- If there are any errors or crooked lines, have students erase them before beginning with pastels.
- (Name will be outlined in black at the end of the coloring, so that it will not be smeared around picture.) After you have done 2 letters, so students get the idea, use an oil pastel to carefully trace the lines within the section. Carefully, use a kleenex or paper towel to gently smear the entire area so that it is colored in. For example, all the diagonal lines above the S might be orange, the horizontal lines to the left of the S might be red, and the vertical lines beneath the S might be yellow. (On your piece of art: ALL diagonal lines will be orange now. ALL horizontal lines will be red now. ALL vertical lines will be yellow now. Whatever colors students choose will remain the same for all 3 types of lines on their work. Other students may choose different colors for their lines, but all the lines need to remain the same on that piece of artwork. ) TELL STUDENTS NOT TO TRACE THEIR NAME IN BLACK UNTIL ALL THE COLORING IS FINISHED. DON’T EVEN GIVE THEM THE BLACK PASTEL UNTIL THEY’RE DONE COLORING THE REST. Tell them to pretend you are finished coloring the entire artwork example, then show them how they will color their name in black (color in the S and A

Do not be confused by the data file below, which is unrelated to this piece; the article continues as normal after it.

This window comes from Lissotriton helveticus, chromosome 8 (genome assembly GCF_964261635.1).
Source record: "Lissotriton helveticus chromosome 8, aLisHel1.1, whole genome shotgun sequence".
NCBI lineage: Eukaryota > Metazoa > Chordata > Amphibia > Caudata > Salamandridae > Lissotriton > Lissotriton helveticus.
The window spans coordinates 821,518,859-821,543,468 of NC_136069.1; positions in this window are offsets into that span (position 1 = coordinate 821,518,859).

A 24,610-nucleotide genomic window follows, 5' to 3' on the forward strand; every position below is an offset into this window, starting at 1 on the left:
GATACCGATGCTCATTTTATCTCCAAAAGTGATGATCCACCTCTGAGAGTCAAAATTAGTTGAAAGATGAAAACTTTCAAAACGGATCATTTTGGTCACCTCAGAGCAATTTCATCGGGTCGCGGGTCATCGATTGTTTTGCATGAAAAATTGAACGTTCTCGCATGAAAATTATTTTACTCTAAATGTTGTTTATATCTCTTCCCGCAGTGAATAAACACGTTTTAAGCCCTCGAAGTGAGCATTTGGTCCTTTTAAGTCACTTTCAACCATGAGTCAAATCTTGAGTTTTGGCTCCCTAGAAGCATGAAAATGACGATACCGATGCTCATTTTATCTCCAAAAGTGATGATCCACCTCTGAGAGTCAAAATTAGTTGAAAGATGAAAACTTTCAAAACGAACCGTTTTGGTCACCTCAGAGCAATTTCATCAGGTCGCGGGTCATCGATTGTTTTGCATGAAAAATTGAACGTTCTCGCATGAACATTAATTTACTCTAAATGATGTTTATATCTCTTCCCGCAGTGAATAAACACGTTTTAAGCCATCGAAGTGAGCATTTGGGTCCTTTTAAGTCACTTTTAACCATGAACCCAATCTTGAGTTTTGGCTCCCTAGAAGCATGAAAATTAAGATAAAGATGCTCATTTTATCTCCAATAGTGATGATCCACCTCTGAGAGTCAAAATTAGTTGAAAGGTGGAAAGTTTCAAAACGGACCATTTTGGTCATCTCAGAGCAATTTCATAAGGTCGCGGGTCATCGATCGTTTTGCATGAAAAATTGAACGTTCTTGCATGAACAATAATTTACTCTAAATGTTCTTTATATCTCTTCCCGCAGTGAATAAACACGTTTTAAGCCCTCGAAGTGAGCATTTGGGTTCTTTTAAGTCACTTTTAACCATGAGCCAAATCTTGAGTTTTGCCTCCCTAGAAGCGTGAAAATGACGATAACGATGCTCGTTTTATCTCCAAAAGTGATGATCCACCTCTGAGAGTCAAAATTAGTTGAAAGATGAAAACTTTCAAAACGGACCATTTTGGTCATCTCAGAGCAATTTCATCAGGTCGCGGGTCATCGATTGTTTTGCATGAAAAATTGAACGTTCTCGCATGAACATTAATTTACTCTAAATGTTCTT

- Desks are covered with newspaper. Hand out their name art bristolboard, plus oil pastels. They choose the 3 they need, then pass the box on. They have their pencil, eraser and ruler out at their desk. They begin drawing their lines. Teacher goes around checking and recording their knowledge of lines and secondary colors, ensuring they have chosen the correct 2 primary colors and resulting secondary color. Ask students to show you a horizontal line. Which lines are diagonal? (they should all be the same color) What’s the name of this line? What are your 2 primary colors? (what secondary color do red and orange make? WRONG primaries) What pastel is your secondary color?
- When students have finished coloring their entire page, they may have their black pastel to trace their name.
Tags: Art, diagonal, horizontal, primary colours, secondary colours, vertical
Excellent idea to get them thinking!! Also, the note about not handing out the black pastel until the end is genius!! There’s always ONE 😉